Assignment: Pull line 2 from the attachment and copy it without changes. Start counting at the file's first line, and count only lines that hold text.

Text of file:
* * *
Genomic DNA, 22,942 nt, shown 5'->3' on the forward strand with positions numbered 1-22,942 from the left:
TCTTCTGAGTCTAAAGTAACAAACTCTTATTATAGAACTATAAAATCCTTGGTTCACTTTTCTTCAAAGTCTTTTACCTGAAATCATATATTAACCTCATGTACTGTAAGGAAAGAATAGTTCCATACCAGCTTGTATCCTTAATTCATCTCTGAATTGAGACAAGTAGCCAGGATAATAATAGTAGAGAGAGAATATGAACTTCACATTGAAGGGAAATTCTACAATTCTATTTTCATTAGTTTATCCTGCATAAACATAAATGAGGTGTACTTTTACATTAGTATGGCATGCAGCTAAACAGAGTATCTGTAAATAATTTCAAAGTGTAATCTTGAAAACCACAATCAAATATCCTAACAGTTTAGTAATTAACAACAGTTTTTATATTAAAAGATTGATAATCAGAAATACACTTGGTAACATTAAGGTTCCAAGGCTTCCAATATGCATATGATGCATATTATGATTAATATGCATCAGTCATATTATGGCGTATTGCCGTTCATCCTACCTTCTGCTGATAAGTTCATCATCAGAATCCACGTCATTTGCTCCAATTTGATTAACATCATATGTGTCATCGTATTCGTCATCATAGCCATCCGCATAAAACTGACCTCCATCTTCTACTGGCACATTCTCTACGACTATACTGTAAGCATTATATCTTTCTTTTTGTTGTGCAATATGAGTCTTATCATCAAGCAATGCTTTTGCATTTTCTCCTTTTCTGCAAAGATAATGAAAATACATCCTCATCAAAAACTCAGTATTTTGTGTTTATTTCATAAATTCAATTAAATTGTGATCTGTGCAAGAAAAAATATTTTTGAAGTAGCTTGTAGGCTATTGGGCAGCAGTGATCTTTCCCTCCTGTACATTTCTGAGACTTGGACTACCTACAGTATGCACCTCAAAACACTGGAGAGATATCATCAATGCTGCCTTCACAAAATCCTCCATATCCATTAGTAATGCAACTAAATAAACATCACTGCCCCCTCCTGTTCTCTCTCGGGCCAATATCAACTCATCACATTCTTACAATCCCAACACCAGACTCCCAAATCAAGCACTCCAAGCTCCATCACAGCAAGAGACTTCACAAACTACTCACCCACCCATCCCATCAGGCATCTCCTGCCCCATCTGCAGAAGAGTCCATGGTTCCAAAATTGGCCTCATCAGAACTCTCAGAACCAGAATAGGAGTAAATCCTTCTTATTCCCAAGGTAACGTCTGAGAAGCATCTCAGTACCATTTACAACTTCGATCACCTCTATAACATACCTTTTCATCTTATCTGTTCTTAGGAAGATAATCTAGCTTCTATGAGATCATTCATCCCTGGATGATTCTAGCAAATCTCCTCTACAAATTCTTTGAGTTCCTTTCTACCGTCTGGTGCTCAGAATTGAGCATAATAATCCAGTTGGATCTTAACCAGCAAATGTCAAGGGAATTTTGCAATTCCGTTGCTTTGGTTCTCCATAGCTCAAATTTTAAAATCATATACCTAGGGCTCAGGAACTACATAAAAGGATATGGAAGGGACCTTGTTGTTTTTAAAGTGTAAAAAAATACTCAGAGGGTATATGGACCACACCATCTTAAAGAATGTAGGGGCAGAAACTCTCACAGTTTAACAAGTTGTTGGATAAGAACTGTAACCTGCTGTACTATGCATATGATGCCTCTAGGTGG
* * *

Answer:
TCTTCTGAGTCTAAAGTAACAAACTCTTATTATAGAACTATAAAATCCTTGGTTCACTTTTCTTCAAAGTCTTTTACCTGAAATCATATATTAACCTCATGTACTGTAAGGAAAGAATAGTTCCATACCAGCTTGTATCCTTAATTCATCTCTGAATTGAGACAAGTAGCCAGGATAATAATAGTAGAGAGAGAATATGAACTTCACATTGAAGGGAAATTCTACAATTCTATTTTCATTAGTTTATCCTGCATAAACATAAATGAGGTGTACTTTTACATTAGTATGGCATGCAGCTAAACAGAGTATCTGTAAATAATTTCAAAGTGTAATCTTGAAAACCACAATCAAATATCCTAACAGTTTAGTAATTAACAACAGTTTTTATATTAAAAGATTGATAATCAGAAATACACTTGGTAACATTAAGGTTCCAAGGCTTCCAATATGCATATGATGCATATTATGATTAATATGCATCAGTCATATTATGGCGTATTGCCGTTCATCCTACCTTCTGCTGATAAGTTCATCATCAGAATCCACGTCATTTGCTCCAATTTGATTAACATCATATGTGTCATCGTATTCGTCATCATAGCCATCCGCATAAAACTGACCTCCATCTTCTACTGGCACATTCTCTACGACTATACTGTAAGCATTATATCTTTCTTTTTGTTGTGCAATATGAGTCTTATCATCAAGCAATGCTTTTGCATTTTCTCCTTTTCTGCAAAGATAATGAAAATACATCCTCATCAAAAACTCAGTATTTTGTGTTTATTTCATAAATTCAATTAAATTGTGATCTGTGCAAGAAAAAATATTTTTGAAGTAGCTTGTAGGCTATTGGGCAGCAGTGATCTTTCCCTCCTGTACATTTCTGAGACTTGGACTACCTACAGTATGCACCTCAAAACACTGGAGAGATATCATCAATGCTGCCTTCACAAAATCCTCCATATCCATTAGTAATGCAACTAAATAAACATCACTGCCCCCTCCTGTTCTCTCTCGGGCCAATATCAACTCATCACATTCTTACAATCCCAACACCAGACTCCCAAATCAAGCACTCCAAGCTCCATCACAGCAAGAGACTTCACAAACTACTCACCCACCCATCCCATCAGGCATCTCCTGCCCCATCTGCAGAAGAGTCCATGGTTCCAAAATTGGCCTCATCAGAACTCTCAGAACCAGAATAGGAGTAAATCCTTCTTATTCCCAAGGTAACGTCTGAGAAGCATCTCAGTACCATTTACAACTTCGATCACCTCTATAACATACCTTTTCATCTTATCTGTTCTTAGGAAGATAATCTAGCTTCTATGAGATCATTCATCCCTGGATGATTCTAGCAAATCTCCTCTACAAATTCTTTGAGTTCCTTTCTACCGTCTGGTGCTCAGAATTGAGCATAATAATCCAGTTGGATCTTAACCAGCAAATGTCAAGGGAATTTTGCAATTCCGTTGCTTTGGTTCTCCATAGCTCAAATTTTAAAATCATATACCTAGGGCTCAGGAACTACATAAAAGGATATGGAAGGGACCTTGTTGTTTTTAAAGTGTAAAAAAATACTCAGAGGGTATATGGACCACACCATCTTAAAGAATGTAGGGGCAGAAACTCTCACAGTTTAACAAGTTGTTGGATAAGAACTGTAACCTGCTGTACTATGCATATGATGCCTCTAGGTGG